weather icon Clear

Nevada had $60M in Medicaid overpayments, audit finds

CARSON CITY — Nevada’s Medicaid program overpaid health care providers by an estimated $60 million in fiscal year 2018, an audit found.

The overpayments stemmed from undetected or unreported wage increases for Medicaid recipients, increases that either would have reduced the benefit payments or terminated them from the program altogether, legislative auditors told state lawmakers on Tuesday.

Similar wage reporting and detection issues also led to about $9.5 million in overpayments from the Supplemental Nutrition Assistance Program, formerly called food stamps.

The nearly $70 million in combined overpayments were considered “conservative” estimates, according to the audit of the Division of Welfare and Supportive Services, and actual amounts “could potentially be much higher.”

The state’s total Medicaid budget is $8.5 billion for the current two-year budgeting cycle, with $6.7 billion of that coming from federal funding.

Auditors analyzed quarterly wage data for 50 households that receive Medicaid benefits from the state’s Employment Security Division. Of those households, auditors found 11 that had unreported income increases for one or more quarter that resulted in $54,321 in overpayments. Auditors also found four households with incomes that were less than reported.

Auditors projected those findings over the 417,000 households that receive Medicaid benefits in Nevada and estimated that the state made $59.8 million in Medicaid payments for ineligible recipients, the audit said.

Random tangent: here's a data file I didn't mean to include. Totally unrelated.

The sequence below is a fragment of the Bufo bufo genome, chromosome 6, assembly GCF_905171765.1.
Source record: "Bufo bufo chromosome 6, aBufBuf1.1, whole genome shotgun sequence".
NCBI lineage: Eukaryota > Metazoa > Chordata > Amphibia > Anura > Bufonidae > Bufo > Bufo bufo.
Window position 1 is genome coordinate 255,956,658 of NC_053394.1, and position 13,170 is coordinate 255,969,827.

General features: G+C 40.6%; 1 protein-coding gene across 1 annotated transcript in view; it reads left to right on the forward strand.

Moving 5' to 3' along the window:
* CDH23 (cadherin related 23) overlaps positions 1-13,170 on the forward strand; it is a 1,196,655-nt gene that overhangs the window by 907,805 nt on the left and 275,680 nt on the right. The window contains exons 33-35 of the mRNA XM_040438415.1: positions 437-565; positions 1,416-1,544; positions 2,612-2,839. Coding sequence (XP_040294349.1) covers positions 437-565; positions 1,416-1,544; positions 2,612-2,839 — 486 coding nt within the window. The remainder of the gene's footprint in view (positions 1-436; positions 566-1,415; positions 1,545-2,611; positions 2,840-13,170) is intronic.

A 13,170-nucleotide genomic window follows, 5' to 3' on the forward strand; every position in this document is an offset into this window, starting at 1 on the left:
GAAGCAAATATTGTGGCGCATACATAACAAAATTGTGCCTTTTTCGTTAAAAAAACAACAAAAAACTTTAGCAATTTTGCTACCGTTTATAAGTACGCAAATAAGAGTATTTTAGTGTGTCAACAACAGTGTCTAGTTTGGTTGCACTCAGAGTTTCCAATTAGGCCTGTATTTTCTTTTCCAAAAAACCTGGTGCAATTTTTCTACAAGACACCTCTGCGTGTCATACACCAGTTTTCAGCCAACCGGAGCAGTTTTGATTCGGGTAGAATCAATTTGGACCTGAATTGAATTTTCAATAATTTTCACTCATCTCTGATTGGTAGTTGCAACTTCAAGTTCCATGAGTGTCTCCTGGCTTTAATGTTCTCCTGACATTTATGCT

Unless Medicaid recipients report their income changes on time, “most of these improper payments are not preventable by the division using available wage information,” the audit said.

Medicaid recipients are supposed to report any income changes by the fifth day of the month or within 10 days of the change so that the state can re-evaluate benefits and eligibility. Otherwise, Medicaid patients report their household income during their annual renewal periods.

Chief Deputy Legislative Auditor Shannon Ryan said that utilizing quarterly wage data could help the state identify eligibility changes between those renewal periods.

The division identified 3,246 cases of overpayments in both Medicaid and SNAP programs in 2018, according to spokeswoman Julie Balderson. The division was able to establish roughly $3.5 million in overpayments to Medicaid from those cases, and have recovered $1.85 million so far, she added.

Assemblywoman Maggie Carlton, D-Las Vegas, said the reason the Legislature settled on the one-year eligibility window was due to the “ebb and flow” of pay for many who receive Medicaid benefits.

“Some folks will do well at one end of the year, but maybe not so well at the other end of the year,” Carlton said.

Carlton said she also has concerns about setting up systems to recoup that money from the recipients, because that money never goes directly to the recipients, but rather to hospitals and doctors.